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Best Books of the Year So Far
Looking for something great to read? Browse our editors' picks for 2015's Best Books of the Year So Far in fiction, nonfiction, mysteries, children's books, and much more.
Along with Brian Michael Bendis, Mark Millar has been one of the key writers for Marvel Comics in the 21st century. After proving himself in the '90s as a talent to watch while writing for DC Comics and the UK comic 2000AD, his arrival to Marvel came at a time when Ultimate Spider-Man had just shot up the sales charts. It was in this environment that Millar made his first major contribution to Marvel with Ultimate X-Men, as Millar integrated forty years' worth of X-Men history, characters and lore into a solid two-year run, making the companion title to Ultimate Spider-Man every bit the creative and commercial success. Next up was The Ultimates, a new rendering of the Avengers that was to continue building on the success of the Ultimate line. He and artist Bryan Hitch pulled it all off in spades: The Ultimates and its sequel, Ultimates 2, were ensconced at the top of the sales charts every month; what's more, they were critical successes, as well. Meanwhile, Millar was invited to enter the regular Marvel Universe to take a stab at two of its most iconic characters: Spider-Man and Wolverine. Paired with industry heavyweights to draw his stories -- Terry Dodson on Marvel Knights Spider-Man and John Romita Jr. on Wolverine -- Millar brought the same fast-paced and cleverly constructed plots with which his Ultimate fans were already familiar. Amid building a small library of Millarworld indie comic books -- including the titles Chosen and Wanted, the latter of which was turned into a Hollywood blockbuster starring Angelina Jolie -- he managed to write Civil War, the epic seven-issue miniseries that definitively reshaped the landscape of Marvel's heroes. Kick-A**, a Marvel Icon project done in tandem with John Romita Jr., made an impressive impact on the sales chart before also being adapted for a major motion picture. In addition, Millar has reunited with Civil War artist Steve McNiven in both the pages of Wolverine and their creator-owned book Nemesis.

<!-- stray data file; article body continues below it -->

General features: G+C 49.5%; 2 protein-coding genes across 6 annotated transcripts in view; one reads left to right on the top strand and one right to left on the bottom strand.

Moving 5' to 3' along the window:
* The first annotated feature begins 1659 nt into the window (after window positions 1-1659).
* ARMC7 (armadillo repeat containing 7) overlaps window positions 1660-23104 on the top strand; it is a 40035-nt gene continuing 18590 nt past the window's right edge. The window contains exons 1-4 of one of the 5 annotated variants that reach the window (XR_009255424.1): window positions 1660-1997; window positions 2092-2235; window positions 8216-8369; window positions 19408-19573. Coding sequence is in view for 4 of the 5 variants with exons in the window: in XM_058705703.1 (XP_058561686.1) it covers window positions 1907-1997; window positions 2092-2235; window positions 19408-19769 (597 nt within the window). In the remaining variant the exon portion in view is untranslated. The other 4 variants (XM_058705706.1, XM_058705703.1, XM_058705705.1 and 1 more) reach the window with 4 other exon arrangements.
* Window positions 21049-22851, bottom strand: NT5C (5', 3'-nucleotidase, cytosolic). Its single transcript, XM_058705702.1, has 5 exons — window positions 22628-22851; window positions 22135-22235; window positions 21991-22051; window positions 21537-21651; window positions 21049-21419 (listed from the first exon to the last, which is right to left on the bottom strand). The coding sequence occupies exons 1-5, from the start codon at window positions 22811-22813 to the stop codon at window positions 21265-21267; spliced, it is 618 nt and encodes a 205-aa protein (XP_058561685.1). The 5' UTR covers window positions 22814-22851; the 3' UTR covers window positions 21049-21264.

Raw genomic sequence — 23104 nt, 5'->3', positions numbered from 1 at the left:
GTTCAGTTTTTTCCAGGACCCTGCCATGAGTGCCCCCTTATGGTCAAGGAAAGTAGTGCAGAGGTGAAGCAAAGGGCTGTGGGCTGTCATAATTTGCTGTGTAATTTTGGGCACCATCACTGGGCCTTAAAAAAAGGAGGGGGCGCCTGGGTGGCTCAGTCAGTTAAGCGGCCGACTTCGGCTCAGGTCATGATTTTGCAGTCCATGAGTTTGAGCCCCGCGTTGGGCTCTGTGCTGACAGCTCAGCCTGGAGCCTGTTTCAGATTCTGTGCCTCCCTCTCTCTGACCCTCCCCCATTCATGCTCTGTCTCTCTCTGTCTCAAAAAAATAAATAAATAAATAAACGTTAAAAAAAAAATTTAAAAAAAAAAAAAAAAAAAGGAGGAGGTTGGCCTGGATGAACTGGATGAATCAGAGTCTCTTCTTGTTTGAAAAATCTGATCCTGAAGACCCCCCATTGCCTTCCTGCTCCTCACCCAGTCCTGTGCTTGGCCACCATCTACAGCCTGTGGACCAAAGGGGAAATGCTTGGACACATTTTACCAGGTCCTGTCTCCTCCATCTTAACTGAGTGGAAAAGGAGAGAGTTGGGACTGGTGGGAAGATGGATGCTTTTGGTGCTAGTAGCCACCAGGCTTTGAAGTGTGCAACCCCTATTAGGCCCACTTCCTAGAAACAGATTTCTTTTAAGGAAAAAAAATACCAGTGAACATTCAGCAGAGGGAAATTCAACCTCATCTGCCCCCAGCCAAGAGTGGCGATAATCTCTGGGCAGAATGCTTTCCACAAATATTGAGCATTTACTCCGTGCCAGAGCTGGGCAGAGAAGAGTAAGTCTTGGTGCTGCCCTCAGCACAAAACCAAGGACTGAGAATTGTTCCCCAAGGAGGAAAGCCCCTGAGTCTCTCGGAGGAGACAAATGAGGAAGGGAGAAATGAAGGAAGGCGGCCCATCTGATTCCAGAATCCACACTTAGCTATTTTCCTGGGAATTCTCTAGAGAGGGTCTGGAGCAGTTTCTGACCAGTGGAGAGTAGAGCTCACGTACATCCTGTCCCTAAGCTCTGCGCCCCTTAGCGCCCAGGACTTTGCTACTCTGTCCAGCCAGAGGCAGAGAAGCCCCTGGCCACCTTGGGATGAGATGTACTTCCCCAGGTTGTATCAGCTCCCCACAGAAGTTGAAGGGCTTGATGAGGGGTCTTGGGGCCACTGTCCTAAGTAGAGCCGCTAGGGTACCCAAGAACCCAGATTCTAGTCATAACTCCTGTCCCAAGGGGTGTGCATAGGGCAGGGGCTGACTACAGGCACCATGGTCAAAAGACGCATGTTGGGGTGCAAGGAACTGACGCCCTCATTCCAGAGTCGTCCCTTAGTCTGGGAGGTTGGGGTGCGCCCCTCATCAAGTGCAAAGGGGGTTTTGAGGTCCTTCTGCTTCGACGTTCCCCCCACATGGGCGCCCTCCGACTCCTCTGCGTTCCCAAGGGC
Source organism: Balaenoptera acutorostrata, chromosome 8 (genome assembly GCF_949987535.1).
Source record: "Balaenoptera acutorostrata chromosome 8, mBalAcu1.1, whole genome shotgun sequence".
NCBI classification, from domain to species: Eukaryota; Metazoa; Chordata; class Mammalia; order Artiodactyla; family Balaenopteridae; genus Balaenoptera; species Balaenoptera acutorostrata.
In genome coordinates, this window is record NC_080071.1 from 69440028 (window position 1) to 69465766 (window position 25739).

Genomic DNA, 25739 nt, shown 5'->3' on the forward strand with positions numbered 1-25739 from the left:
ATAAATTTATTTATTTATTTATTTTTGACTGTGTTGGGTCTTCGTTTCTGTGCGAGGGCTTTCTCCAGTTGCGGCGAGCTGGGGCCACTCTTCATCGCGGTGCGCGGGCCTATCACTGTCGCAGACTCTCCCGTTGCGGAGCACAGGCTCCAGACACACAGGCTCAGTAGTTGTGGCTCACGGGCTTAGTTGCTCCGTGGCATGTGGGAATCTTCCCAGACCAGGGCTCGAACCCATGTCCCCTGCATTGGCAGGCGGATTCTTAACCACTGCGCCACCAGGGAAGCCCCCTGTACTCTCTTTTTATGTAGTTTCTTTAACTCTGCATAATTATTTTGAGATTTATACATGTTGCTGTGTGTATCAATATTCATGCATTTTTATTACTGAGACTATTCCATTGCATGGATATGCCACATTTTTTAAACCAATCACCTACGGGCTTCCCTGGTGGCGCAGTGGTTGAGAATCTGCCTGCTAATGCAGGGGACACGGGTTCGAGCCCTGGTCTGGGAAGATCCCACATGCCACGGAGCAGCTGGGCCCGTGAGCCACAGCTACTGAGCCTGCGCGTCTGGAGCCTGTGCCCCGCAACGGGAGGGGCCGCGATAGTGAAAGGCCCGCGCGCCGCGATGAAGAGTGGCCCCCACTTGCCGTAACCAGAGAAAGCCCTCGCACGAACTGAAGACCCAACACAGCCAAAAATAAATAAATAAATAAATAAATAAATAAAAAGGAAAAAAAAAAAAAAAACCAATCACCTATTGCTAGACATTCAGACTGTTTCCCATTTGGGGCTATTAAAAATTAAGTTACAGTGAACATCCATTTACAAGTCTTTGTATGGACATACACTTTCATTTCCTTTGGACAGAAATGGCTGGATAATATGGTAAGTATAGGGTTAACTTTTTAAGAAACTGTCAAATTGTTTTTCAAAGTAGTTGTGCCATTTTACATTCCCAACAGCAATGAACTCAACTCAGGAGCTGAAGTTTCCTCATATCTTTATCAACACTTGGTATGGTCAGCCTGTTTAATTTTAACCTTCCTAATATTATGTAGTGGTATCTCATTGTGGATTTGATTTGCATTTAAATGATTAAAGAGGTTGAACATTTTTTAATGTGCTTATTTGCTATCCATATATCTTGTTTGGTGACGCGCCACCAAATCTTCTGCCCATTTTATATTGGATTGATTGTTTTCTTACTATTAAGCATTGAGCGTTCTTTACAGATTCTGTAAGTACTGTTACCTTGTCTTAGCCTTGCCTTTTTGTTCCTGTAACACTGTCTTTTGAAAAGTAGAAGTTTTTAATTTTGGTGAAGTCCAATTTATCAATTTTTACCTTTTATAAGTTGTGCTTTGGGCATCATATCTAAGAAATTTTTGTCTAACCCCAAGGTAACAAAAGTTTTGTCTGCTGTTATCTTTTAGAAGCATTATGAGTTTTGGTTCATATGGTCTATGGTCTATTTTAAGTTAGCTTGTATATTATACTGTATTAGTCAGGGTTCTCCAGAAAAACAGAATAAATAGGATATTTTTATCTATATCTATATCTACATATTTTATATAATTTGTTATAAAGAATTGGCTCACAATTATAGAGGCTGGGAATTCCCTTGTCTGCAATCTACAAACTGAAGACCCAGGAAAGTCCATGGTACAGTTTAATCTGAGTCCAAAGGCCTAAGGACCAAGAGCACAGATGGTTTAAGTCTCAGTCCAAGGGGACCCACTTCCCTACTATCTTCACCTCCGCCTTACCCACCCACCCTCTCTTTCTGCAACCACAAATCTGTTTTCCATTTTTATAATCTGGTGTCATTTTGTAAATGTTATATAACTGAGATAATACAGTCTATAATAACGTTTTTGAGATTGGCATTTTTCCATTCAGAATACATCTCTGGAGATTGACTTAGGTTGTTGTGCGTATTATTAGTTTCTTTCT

My goodness, no wonder there's a movie coming out. What Mark Millar and John Romita Jr. have done here simply calls for a cinematic adaptation, and I am salivating. If you've ever wondered what it'd be like if some fool - and an untrained kinda nerdy high school fool, at that - decides to don a superhero costume and prowl the slimy streets in search of mischief, this'll be an eye-popper.
John Hughes never dreamed of something like this in his high school flicks. The central figure is comic-book-reading 16-year-old Dave Lizewski who doesn't boast that tragic a past; no radioactive insects bit him; he wasn't exposed to a magic word; and he's not an orphan from an exploded planet. To quote Dave Lizewski, his origin is he was bored. But under Mark Millar's insanity, Dave's story takes on this dark, outrageous, ultra-violent turn while still staying somewhat in the periphery of what's realistic.
This trade collects the first eight issues and lets you into an urban bloodbath. Because when you put on a wet suit and start looking for trouble, odds are you're gonna end up bumping against some seriously hard mothereffers. And when your only super powers are perseverance and some talent for soaking up punishment, you'll most likely end up hitting the floor really hard. Dave gets severely pounded his first time going up against some thugs, and then he gets bowled over asss over heel by a hurtling car.
Months of recovery from his injuries, and you'd think Dave's learned his lesson. But then Dave puts on the costume again and resumes his night patrols. And then, while bracing some muggers, Dave becomes an overnight online sensation, the first real-life superhero. The Internet even gives him his superhero code name.Read more ›
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Well written, brisk pacing, fantastic art, fun twists, and great characters all combine to make this one of the best reads out there right now.